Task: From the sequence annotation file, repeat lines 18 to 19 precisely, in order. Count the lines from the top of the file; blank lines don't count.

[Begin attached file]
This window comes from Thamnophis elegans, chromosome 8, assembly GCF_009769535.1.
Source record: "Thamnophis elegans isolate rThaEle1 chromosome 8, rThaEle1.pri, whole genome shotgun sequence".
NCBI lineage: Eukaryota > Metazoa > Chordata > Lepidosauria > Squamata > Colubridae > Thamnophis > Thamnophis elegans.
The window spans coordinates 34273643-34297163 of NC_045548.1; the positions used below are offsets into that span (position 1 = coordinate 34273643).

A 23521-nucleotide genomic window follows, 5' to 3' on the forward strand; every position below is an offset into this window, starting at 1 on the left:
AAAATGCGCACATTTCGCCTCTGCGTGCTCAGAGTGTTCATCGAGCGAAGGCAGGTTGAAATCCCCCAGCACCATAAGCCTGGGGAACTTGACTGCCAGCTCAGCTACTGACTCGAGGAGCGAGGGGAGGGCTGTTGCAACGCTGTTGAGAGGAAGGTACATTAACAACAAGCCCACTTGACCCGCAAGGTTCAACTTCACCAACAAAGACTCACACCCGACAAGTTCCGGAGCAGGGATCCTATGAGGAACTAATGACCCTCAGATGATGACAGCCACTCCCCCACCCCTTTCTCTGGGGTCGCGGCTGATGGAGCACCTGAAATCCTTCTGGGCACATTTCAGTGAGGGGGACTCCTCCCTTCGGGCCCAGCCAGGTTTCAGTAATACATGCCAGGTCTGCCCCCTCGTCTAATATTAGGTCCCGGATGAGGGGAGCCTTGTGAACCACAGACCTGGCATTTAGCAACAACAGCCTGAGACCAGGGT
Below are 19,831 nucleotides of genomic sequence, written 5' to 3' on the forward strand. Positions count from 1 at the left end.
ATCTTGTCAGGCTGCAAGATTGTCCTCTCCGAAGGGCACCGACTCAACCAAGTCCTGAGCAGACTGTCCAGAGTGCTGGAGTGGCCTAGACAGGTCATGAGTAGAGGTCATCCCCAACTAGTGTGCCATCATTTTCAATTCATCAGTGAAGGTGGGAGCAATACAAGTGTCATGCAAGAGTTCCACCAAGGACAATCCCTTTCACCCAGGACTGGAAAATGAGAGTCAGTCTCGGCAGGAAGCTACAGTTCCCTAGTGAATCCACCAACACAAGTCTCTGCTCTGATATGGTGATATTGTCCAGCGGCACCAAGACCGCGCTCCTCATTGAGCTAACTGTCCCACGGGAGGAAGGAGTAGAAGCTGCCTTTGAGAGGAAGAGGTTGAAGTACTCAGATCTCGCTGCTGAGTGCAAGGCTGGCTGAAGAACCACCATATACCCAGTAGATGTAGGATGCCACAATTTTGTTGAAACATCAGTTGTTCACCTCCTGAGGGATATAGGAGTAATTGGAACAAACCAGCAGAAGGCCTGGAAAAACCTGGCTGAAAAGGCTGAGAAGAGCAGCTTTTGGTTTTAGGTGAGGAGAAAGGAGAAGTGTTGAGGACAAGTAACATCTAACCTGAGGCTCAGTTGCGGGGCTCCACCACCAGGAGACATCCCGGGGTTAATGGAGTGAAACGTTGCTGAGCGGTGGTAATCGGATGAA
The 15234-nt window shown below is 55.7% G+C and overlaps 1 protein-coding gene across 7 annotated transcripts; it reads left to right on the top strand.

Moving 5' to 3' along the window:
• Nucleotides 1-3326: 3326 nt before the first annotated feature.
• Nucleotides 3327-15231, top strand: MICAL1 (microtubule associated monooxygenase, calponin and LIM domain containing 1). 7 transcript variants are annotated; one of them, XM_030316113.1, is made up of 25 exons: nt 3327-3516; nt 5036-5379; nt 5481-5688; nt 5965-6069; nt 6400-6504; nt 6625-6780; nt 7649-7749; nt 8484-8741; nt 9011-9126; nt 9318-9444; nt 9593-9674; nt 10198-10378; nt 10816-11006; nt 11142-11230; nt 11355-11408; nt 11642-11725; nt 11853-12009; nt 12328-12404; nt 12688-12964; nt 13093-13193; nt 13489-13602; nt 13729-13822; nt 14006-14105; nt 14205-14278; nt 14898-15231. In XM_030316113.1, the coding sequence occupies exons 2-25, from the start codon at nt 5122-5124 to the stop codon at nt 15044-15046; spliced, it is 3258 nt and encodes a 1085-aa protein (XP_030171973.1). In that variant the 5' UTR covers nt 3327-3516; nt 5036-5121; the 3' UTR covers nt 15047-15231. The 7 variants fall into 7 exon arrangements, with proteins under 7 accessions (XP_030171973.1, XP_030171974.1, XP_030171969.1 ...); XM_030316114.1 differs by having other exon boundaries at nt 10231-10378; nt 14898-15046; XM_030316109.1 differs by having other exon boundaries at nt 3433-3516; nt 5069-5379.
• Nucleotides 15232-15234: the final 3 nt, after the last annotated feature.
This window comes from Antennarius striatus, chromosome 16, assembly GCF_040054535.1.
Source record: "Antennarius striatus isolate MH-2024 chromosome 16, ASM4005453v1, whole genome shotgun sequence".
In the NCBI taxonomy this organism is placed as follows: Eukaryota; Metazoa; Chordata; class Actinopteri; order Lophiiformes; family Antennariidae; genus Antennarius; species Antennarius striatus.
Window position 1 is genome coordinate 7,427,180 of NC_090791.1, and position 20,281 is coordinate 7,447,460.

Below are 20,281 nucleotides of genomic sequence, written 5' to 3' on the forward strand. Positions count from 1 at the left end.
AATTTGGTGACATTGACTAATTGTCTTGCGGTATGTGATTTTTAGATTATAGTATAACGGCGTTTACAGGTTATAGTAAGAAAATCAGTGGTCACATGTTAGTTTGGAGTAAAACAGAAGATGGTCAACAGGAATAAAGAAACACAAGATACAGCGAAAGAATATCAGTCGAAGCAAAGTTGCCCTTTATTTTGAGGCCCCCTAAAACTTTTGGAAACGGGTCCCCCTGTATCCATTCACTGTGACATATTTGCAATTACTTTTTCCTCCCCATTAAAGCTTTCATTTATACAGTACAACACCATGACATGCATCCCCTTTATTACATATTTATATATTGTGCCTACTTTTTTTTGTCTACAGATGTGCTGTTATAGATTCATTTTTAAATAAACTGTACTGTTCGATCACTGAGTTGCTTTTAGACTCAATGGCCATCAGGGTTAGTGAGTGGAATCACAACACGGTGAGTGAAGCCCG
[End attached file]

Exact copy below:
Below are 20,281 nucleotides of genomic sequence, written 5' to 3' on the forward strand. Positions count from 1 at the left end.
AATTTGGTGACATTGACTAATTGTCTTGCGGTATGTGATTTTTAGATTATAGTATAACGGCGTTTACAGGTTATAGTAAGAAAATCAGTGGTCACATGTTAGTTTGGAGTAAAACAGAAGATGGTCAACAGGAATAAAGAAACACAAGATACAGCGAAAGAATATCAGTCGAAGCAAAGTTGCCCTTTATTTTGAGGCCCCCTAAAACTTTTGGAAACGGGTCCCCCTGTATCCATTCACTGTGACATATTTGCAATTACTTTTTCCTCCCCATTAAAGCTTTCATTTATACAGTACAACACCATGACATGCATCCCCTTTATTACATATTTATATATTGTGCCTACTTTTTTTTGTCTACAGATGTGCTGTTATAGATTCATTTTTAAATAAACTGTACTGTTCGATCACTGAGTTGCTTTTAGACTCAATGGCCATCAGGGTTAGTGAGTGGAATCACAACACGGTGAGTGAAGCCCG